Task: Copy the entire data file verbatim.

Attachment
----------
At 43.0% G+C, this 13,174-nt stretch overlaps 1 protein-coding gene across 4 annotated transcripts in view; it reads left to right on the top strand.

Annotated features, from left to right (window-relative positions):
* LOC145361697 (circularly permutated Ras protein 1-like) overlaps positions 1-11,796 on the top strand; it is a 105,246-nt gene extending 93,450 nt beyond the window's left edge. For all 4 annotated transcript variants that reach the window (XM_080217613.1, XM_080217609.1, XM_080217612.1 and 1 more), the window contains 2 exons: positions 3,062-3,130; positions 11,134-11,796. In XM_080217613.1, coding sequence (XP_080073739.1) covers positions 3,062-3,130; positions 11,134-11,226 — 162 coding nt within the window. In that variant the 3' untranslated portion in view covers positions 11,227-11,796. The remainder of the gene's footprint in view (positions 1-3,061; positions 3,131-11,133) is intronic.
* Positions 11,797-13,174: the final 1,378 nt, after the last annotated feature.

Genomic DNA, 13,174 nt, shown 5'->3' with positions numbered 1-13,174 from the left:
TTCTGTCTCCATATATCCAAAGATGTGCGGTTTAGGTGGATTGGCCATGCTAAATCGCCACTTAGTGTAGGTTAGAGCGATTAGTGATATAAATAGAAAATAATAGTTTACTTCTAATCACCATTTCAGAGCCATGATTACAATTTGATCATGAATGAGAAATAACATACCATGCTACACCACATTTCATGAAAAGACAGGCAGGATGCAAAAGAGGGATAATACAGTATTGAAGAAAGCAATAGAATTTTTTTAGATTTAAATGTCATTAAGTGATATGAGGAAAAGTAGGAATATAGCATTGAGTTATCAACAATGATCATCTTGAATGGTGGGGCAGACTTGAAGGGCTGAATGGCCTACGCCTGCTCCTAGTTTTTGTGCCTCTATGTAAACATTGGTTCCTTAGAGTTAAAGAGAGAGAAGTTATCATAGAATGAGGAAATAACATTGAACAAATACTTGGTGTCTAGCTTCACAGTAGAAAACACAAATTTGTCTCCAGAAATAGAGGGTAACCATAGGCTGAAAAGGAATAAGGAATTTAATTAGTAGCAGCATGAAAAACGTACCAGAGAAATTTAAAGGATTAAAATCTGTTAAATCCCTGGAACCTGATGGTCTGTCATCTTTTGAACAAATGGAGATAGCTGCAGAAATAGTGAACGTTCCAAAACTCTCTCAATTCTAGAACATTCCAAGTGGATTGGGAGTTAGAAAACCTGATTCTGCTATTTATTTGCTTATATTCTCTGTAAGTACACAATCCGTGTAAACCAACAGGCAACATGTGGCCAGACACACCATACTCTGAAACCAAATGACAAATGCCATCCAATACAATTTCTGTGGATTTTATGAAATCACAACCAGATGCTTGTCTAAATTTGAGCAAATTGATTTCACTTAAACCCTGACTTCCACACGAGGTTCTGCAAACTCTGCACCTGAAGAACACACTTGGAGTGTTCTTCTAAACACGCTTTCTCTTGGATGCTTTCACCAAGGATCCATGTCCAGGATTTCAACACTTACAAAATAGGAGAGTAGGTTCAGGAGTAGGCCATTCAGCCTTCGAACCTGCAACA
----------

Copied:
At 43.0% G+C, this 13,174-nt stretch overlaps 1 protein-coding gene across 4 annotated transcripts in view; it reads left to right on the top strand.

Annotated features, from left to right (window-relative positions):
* LOC145361697 (circularly permutated Ras protein 1-like) overlaps positions 1-11,796 on the top strand; it is a 105,246-nt gene extending 93,450 nt beyond the window's left edge. For all 4 annotated transcript variants that reach the window (XM_080217613.1, XM_080217609.1, XM_080217612.1 and 1 more), the window contains 2 exons: positions 3,062-3,130; positions 11,134-11,796. In XM_080217613.1, coding sequence (XP_080073739.1) covers positions 3,062-3,130; positions 11,134-11,226 — 162 coding nt within the window. In that variant the 3' untranslated portion in view covers positions 11,227-11,796. The remainder of the gene's footprint in view (positions 1-3,061; positions 3,131-11,133) is intronic.
* Positions 11,797-13,174: the final 1,378 nt, after the last annotated feature.

Genomic DNA, 13,174 nt, shown 5'->3' with positions numbered 1-13,174 from the left:
TTCTGTCTCCATATATCCAAAGATGTGCGGTTTAGGTGGATTGGCCATGCTAAATCGCCACTTAGTGTAGGTTAGAGCGATTAGTGATATAAATAGAAAATAATAGTTTACTTCTAATCACCATTTCAGAGCCATGATTACAATTTGATCATGAATGAGAAATAACATACCATGCTACACCACATTTCATGAAAAGACAGGCAGGATGCAAAAGAGGGATAATACAGTATTGAAGAAAGCAATAGAATTTTTTTAGATTTAAATGTCATTAAGTGATATGAGGAAAAGTAGGAATATAGCATTGAGTTATCAACAATGATCATCTTGAATGGTGGGGCAGACTTGAAGGGCTGAATGGCCTACGCCTGCTCCTAGTTTTTGTGCCTCTATGTAAACATTGGTTCCTTAGAGTTAAAGAGAGAGAAGTTATCATAGAATGAGGAAATAACATTGAACAAATACTTGGTGTCTAGCTTCACAGTAGAAAACACAAATTTGTCTCCAGAAATAGAGGGTAACCATAGGCTGAAAAGGAATAAGGAATTTAATTAGTAGCAGCATGAAAAACGTACCAGAGAAATTTAAAGGATTAAAATCTGTTAAATCCCTGGAACCTGATGGTCTGTCATCTTTTGAACAAATGGAGATAGCTGCAGAAATAGTGAACGTTCCAAAACTCTCTCAATTCTAGAACATTCCAAGTGGATTGGGAGTTAGAAAACCTGATTCTGCTATTTATTTGCTTATATTCTCTGTAAGTACACAATCCGTGTAAACCAACAGGCAACATGTGGCCAGACACACCATACTCTGAAACCAAATGACAAATGCCATCCAATACAATTTCTGTGGATTTTATGAAATCACAACCAGATGCTTGTCTAAATTTGAGCAAATTGATTTCACTTAAACCCTGACTTCCACACGAGGTTCTGCAAACTCTGCACCTGAAGAACACACTTGGAGTGTTCTTCTAAACACGCTTTCTCTTGGATGCTTTCACCAAGGATCCATGTCCAGGATTTCAACACTTACAAAATAGGAGAGTAGGTTCAGGAGTAGGCCATTCAGCCTTCGAACCTGCAACA